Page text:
Brando’s films will endure for generations to come.  What we have begun to learn since his death in 2004 is how much this had to do with the values and aspirations of the man who starred in them. 

We've all got our memories of Brando and, for me, several of these are bound up with my time at the NME working as Dick Tracy. The first came when I was asked to run the film section and I wrote my first ever film review -  'The Missouri Breaks' starring Marlon Brando and Jack Nicholson and directed by Arthur Penn - which was published on 19th June 1976 when I was 26.

 THE MISSOURI BREAKS is the latest example of that breed of nouveau Westerns which began with Butch Cassidy and was picked up by Peckinpah's Pat Garrett And Billy The Kid. The hallmark of them all is a brace of super-stars backed by a top director. They combine authentic backgrounds with '70s jive to produce a new kind of synthesis between the Old West and the New in the same way that modern country bands have kept the notion of the frontier alive.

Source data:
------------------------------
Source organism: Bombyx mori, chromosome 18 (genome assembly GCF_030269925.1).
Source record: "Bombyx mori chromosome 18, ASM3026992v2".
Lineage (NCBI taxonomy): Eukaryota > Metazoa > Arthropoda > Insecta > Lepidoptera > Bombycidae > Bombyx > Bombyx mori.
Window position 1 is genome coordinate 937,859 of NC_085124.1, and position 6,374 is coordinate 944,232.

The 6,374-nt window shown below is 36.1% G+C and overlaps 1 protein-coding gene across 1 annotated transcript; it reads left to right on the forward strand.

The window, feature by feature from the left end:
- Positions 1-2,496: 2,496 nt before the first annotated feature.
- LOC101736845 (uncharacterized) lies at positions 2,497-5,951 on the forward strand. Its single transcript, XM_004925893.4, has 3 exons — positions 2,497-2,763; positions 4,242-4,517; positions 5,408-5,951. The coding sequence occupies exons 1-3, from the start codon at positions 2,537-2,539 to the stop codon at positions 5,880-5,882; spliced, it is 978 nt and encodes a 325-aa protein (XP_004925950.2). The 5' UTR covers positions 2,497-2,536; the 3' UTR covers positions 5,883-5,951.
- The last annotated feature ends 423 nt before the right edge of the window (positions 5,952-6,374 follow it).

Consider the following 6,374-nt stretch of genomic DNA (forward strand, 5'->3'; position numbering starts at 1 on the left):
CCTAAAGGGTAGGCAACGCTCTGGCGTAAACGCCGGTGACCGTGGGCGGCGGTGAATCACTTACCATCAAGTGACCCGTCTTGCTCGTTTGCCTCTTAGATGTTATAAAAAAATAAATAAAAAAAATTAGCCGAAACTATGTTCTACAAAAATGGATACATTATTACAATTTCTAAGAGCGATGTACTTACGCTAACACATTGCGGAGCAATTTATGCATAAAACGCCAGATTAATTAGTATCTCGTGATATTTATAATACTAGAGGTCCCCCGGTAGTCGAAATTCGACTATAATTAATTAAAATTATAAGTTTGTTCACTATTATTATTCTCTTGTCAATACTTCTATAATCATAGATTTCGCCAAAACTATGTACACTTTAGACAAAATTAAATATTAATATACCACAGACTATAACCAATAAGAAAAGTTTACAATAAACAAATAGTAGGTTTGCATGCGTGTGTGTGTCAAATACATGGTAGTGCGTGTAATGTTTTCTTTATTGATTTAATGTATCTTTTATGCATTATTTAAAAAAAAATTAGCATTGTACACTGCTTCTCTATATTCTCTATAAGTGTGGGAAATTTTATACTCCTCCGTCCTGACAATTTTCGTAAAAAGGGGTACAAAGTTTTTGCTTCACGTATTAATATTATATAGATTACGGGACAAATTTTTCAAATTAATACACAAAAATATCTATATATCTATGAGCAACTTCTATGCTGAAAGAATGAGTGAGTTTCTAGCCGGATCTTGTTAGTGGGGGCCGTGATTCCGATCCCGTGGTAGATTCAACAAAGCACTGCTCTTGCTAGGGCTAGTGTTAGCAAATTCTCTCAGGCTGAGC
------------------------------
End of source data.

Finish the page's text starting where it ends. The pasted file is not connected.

For my money Missouri Breaks is the best of the bunch. Set in Montana of the 1890's, the Breaks in the title refers to the badlands around the Missouri river where rustlers and other assorted outlaws eke out their last days of their life-style. Nicholson plays Tom Logan, the chief brain of an ornery hunch of good-natured horse thieves who are making a bare living snatching horses from David Braxton, a wealthy local rancher.